Two weeks ago Raleigh was buzzing about an alleged deal to repeal HB2, the anti-LGBTQ law that has demonized a group of people and cost the state hundreds of millions of dollars in revenue and tens of thousands of jobs.
The N.C. Restaurant and Lodging Association announced it was brokering an agreement under which the Charlotte City Council would repeal its nondiscrimination ordinance and then Gov. McCrory would call the General Assembly into special session to repeal HB2 and hopefully stop more economic losses in the state.
Legislative leaders were reportedly on board. That was the announcement anyway.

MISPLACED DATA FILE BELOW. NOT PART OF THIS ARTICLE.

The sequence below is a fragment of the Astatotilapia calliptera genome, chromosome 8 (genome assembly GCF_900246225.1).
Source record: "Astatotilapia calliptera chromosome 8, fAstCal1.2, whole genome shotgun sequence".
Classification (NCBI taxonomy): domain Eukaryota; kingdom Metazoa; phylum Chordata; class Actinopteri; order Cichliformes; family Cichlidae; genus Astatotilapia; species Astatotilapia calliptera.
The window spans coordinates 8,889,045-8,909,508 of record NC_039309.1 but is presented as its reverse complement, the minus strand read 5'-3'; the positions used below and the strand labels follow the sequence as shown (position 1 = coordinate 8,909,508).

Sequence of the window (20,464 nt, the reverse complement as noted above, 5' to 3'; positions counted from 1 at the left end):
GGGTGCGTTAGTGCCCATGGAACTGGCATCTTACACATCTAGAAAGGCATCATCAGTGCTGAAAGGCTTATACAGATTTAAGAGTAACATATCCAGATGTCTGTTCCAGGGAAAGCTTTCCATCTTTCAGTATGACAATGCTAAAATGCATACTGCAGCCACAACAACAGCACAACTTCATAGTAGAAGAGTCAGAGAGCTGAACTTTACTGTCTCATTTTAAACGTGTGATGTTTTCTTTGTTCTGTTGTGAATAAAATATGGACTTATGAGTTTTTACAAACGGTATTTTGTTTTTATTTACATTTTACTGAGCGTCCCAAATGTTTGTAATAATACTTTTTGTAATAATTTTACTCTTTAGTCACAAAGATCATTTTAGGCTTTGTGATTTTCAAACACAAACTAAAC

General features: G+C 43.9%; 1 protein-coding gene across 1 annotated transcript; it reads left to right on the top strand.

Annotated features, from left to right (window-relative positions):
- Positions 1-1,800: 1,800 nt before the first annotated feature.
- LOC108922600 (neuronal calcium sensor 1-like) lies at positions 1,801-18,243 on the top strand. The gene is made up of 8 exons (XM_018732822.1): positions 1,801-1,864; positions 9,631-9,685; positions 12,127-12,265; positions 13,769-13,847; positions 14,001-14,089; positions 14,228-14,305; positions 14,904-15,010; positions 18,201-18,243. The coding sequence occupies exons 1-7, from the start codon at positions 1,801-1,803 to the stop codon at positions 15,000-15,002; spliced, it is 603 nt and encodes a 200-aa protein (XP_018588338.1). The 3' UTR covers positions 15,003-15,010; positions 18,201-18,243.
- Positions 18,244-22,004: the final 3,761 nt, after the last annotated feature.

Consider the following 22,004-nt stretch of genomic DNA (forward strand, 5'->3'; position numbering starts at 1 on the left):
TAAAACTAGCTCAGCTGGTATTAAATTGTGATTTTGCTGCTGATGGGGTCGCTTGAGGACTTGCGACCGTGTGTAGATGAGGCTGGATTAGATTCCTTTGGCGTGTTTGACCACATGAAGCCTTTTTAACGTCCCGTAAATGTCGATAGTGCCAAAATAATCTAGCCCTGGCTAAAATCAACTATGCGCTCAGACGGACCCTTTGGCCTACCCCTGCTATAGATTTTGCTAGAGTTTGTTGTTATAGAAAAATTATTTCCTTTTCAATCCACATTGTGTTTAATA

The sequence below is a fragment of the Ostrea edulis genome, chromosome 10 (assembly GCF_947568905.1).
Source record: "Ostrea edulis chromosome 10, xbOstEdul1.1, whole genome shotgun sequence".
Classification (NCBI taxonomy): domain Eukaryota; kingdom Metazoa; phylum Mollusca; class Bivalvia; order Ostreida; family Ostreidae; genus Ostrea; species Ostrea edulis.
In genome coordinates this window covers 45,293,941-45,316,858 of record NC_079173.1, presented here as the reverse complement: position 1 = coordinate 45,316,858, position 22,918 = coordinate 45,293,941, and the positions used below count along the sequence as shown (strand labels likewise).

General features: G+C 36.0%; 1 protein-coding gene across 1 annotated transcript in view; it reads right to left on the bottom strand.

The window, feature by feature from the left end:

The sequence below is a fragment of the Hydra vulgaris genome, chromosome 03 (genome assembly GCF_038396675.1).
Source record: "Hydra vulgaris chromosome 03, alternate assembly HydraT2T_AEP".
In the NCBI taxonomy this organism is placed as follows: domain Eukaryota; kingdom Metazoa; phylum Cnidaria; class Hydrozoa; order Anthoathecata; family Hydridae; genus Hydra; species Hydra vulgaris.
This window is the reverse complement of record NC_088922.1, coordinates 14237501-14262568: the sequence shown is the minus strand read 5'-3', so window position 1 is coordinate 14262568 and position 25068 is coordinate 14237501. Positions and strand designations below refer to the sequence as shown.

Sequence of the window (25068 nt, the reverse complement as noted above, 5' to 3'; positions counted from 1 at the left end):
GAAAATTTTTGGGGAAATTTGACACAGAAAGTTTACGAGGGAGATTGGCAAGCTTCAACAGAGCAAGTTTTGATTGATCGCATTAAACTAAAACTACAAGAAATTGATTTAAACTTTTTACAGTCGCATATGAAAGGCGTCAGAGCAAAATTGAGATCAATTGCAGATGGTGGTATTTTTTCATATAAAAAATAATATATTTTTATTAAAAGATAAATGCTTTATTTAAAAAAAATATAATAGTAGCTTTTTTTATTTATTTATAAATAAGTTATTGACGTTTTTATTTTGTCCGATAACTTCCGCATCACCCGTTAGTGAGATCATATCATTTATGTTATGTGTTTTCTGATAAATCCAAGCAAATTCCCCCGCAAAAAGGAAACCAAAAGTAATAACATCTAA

LGBTQ activists were understandably skeptical of the promise and in the end so was Charlotte Mayor Jennifer Roberts and the majority of the city council. They decided not to repeal the common sense ordinance that protected LGBTQ people in Charlotte from discrimination in employment and public accommodations, including allowing transgender people to use the bathroom that corresponds to their gender identity—which more than 200 cities already allow.
The city council’s wise decision to refuse to take back its vote prompted a torrent of criticism from Republicans who said Roberts and the other Democrats on the council had torpedoed a deal to repeal HB2 and were putting political considerations ahead of what is best for the state.
Well now it turns out the deal was a sham. House Speaker Tim Moore was asked about the deal this week on Capital Tonight on Time Warner Cable News (the discussion begins around 3:40 into the interview) and here was his response. Read more